Before TechCabal, there was a young man called Bankole Oluwafemi and his Nokia E63. TechCabal’s founder — “nerdy” — by his admission, was hustling, hanging out at tech events and co-working spaces, with a law degree tucked in his back pocket.

Oluwafemi had no intention of practising law. He had every intention, instead, of immersing himself in Africa’s tech ecosystem, a passion that consumed him day and night. At the time, Oluwafemi was a jack of all trades in the digital space, a self-styled graphic designer, social media coordinator, and a website builder. 

TechCabal at the coalface of tech changes

In 2011, while doing his national youth service, he started blogging and showing up at tech events and writing about technology on the continent, even though it frustrated him no end because tech in Nigeria was far behind compared to the rest of the world. Back then, it took around six months for the latest phones to enter the Nigerian market; by the time a tech writer got to review these phones, they were “not new” models anymore.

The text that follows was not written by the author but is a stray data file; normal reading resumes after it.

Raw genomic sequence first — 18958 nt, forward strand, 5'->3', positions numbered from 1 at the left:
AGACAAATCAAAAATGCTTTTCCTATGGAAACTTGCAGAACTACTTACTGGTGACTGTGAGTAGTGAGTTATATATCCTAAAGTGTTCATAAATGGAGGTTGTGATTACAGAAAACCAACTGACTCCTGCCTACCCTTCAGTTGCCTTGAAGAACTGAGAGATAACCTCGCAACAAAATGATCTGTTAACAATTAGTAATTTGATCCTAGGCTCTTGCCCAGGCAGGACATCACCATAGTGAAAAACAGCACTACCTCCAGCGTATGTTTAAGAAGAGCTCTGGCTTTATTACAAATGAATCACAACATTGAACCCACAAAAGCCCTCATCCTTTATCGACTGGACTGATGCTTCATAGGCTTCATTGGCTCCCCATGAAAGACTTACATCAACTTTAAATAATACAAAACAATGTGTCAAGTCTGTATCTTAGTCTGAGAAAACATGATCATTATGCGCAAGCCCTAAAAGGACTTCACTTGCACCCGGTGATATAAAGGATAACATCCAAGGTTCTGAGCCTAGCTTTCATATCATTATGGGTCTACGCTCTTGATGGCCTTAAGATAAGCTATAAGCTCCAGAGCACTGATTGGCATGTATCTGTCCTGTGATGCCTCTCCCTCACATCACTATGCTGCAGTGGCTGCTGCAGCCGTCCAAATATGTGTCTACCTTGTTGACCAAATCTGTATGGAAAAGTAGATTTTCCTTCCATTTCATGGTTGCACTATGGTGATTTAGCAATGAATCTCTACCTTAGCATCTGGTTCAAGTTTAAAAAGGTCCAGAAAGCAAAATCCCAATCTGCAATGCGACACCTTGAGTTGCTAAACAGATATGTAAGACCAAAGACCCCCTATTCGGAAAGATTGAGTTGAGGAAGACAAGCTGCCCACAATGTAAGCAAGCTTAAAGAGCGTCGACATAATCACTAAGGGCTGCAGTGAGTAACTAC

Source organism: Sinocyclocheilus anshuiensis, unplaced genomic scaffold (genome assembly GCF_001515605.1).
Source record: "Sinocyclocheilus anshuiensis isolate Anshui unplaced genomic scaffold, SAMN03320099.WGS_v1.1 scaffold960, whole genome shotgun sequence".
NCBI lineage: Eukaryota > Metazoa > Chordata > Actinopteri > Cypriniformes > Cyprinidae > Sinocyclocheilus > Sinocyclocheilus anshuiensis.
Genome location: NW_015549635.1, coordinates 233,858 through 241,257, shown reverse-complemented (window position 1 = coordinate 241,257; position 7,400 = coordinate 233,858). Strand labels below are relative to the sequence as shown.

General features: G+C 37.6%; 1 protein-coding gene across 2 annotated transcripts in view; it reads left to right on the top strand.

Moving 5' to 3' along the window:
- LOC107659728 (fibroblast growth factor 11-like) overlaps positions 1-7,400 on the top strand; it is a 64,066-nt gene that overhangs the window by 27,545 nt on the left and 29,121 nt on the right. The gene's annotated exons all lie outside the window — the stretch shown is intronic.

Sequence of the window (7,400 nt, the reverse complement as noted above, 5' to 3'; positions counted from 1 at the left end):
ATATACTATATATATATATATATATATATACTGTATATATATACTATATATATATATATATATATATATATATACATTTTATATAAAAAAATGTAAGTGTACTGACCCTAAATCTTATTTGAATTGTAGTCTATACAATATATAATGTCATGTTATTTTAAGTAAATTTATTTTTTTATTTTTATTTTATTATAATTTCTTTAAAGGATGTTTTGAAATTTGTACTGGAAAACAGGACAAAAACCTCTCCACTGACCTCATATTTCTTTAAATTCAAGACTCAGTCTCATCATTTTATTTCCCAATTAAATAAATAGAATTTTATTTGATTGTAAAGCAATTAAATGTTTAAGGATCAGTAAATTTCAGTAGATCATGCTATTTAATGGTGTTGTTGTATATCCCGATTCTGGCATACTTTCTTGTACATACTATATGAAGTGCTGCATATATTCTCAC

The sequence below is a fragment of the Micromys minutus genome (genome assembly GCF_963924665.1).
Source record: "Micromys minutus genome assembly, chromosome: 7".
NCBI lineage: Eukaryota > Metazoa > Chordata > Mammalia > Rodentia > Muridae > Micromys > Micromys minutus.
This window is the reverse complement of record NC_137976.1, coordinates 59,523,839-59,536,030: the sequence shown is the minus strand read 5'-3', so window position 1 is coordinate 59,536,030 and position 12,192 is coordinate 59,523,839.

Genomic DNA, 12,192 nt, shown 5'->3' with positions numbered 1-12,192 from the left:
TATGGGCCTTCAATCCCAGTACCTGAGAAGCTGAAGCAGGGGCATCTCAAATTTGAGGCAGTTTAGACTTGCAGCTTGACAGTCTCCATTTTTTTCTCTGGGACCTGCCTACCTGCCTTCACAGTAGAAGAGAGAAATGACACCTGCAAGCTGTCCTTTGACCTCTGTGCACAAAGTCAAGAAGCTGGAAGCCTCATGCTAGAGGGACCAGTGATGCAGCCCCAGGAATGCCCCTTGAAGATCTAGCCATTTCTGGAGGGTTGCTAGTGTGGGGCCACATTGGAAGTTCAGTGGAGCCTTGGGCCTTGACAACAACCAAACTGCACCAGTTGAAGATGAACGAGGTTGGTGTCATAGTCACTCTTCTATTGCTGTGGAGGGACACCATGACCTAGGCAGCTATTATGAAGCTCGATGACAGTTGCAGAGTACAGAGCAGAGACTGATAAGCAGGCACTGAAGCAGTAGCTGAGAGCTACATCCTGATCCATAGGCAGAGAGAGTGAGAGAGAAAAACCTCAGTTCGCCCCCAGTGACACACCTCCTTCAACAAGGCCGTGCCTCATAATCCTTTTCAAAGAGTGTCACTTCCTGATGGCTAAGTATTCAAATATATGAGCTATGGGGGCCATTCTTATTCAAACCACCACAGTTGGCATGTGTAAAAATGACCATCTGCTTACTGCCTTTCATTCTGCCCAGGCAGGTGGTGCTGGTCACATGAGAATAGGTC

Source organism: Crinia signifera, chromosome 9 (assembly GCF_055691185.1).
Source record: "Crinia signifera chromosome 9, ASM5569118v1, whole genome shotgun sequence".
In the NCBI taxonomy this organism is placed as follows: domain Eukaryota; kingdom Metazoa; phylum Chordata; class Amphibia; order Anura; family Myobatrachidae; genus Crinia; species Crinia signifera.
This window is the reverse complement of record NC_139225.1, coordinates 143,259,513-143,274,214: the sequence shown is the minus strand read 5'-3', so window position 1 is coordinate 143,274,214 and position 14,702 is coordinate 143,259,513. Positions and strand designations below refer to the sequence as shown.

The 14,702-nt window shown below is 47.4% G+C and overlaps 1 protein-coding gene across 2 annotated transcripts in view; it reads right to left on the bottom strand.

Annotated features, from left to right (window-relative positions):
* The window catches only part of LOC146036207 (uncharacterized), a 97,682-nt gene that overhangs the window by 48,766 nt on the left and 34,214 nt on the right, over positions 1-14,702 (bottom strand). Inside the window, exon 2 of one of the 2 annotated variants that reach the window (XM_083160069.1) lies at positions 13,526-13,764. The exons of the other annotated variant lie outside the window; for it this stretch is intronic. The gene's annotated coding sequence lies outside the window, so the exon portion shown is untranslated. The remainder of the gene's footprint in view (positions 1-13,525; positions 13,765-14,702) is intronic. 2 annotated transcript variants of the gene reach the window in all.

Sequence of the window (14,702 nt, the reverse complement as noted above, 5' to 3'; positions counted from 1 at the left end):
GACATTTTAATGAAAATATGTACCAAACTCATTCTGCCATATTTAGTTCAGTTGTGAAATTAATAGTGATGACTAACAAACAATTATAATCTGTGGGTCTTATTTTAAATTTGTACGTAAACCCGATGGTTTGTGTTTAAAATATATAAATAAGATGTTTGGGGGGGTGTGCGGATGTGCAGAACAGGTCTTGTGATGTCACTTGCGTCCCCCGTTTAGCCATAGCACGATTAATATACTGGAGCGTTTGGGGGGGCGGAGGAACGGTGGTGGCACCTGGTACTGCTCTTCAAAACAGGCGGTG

A lot has changed since those ancient times, and TechCabal now finds itself at the coalface of tracking tech changes in Africa’s bustling tech ecosystem. 

In March 2013, TechCabal was born out of Oluwafemi’s Nokia E63 because his computer was broken. He would log into C-Panel from his phone, do site configuration, and write using the WYSIWYG editor, a process as painstaking as it sounds.

Oluwafemi and Taylor found TechCabal

The name TechCabal has a short backstory. It arose out of a conversation Oluwafemi had with his co-founder, Seyi Taylor, who had a company called Big Cabal. The word “cabal“ has negative connotations, often viewed as sinister or political, but that didn’t deter them. They intended for people to do a double take, sit up, and notice what they were building, exactly what players in Africa’s tech space are doing a decade later.